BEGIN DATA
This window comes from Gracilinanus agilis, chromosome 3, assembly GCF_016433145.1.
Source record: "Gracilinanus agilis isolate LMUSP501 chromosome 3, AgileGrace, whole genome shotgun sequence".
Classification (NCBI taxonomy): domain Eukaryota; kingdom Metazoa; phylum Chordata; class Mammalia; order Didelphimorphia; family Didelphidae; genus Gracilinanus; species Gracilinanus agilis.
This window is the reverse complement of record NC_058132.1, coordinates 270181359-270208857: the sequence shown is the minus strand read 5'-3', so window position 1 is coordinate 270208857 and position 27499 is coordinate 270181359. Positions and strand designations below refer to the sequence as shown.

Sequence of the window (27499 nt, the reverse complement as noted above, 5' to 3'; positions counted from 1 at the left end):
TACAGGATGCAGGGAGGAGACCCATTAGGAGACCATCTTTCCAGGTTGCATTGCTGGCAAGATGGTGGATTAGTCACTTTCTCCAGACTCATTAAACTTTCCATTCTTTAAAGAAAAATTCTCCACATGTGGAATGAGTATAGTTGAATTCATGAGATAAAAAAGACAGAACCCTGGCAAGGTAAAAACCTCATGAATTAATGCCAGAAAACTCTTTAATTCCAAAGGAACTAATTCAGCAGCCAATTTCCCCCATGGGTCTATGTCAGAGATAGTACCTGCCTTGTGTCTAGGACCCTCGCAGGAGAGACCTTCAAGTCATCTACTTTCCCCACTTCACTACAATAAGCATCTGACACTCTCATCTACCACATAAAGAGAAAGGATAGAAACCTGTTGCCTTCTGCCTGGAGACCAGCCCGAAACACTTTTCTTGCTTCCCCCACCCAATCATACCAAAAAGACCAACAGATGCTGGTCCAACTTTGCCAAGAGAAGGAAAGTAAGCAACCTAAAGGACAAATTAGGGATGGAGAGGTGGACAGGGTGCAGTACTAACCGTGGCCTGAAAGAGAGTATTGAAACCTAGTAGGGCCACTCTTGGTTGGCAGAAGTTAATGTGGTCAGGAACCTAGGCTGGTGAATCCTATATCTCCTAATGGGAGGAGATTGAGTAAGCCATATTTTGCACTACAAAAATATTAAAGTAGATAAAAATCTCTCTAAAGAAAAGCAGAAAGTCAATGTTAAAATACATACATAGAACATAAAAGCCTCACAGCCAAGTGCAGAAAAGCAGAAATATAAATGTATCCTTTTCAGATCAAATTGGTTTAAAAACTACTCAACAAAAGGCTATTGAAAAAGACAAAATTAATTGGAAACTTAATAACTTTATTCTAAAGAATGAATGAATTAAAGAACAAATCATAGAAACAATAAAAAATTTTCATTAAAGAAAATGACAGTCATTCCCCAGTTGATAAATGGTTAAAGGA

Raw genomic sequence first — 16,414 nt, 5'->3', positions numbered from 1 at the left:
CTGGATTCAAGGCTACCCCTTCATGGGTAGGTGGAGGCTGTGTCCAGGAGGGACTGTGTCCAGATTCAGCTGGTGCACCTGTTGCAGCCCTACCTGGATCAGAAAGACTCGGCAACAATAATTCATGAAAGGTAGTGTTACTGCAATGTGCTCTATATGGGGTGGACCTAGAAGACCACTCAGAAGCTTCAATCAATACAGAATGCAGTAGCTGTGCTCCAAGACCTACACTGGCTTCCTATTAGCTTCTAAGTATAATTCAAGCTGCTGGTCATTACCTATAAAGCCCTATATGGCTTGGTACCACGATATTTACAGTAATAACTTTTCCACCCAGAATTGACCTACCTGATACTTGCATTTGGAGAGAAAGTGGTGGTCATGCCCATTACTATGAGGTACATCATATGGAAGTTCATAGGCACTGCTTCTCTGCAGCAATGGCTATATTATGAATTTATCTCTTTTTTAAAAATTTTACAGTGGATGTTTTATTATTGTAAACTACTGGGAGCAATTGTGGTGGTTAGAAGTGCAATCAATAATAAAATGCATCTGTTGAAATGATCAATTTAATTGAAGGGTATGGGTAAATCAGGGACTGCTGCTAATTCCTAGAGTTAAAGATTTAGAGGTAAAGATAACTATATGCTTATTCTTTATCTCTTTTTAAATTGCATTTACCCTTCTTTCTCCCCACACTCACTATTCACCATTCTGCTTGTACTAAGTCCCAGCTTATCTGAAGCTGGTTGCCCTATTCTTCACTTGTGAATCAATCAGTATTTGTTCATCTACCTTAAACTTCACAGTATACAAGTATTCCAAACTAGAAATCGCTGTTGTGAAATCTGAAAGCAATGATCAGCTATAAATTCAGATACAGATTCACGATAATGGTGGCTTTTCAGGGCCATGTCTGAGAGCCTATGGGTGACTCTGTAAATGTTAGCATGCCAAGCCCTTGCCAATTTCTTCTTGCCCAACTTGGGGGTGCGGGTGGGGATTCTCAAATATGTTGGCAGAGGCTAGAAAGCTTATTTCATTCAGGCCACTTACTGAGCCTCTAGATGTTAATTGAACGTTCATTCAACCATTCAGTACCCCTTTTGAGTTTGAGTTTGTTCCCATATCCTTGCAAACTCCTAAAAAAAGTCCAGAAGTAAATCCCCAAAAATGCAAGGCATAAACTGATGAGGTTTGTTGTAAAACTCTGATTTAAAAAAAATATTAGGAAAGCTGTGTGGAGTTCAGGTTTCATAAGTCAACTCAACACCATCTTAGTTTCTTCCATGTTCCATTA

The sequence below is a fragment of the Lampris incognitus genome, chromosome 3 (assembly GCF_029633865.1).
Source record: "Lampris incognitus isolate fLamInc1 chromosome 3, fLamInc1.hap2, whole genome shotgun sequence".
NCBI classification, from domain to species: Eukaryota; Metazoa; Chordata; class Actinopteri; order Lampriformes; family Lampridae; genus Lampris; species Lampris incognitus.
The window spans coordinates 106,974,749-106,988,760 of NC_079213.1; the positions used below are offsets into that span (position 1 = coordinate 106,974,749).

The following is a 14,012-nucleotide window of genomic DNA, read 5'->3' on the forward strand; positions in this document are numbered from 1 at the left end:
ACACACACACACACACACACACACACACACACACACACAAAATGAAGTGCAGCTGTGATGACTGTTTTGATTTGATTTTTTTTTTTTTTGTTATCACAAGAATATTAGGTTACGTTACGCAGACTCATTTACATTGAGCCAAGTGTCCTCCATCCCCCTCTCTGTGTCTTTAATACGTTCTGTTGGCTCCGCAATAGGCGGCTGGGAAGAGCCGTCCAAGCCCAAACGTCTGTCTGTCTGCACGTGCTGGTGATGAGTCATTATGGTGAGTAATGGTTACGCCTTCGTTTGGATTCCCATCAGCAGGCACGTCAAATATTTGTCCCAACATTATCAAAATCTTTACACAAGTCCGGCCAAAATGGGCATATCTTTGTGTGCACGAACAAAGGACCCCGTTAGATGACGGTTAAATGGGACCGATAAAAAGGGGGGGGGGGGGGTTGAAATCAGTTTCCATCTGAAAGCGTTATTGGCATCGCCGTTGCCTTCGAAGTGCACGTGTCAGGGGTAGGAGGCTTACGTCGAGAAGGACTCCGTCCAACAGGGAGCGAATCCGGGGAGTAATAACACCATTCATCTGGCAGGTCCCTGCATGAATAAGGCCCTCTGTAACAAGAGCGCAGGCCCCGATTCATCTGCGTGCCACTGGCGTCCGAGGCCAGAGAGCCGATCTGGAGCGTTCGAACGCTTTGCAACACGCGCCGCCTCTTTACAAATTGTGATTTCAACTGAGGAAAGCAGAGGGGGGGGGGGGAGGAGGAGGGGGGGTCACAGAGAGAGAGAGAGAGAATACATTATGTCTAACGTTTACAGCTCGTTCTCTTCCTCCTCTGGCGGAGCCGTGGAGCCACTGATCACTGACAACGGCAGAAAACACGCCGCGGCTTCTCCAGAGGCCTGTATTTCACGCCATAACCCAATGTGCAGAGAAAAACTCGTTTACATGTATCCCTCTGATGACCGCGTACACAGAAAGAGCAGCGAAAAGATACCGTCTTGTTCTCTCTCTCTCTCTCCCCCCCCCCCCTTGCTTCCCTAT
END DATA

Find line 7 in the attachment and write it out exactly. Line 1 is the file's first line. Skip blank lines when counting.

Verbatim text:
Raw genomic sequence first — 16,414 nt, 5'->3', positions numbered from 1 at the left: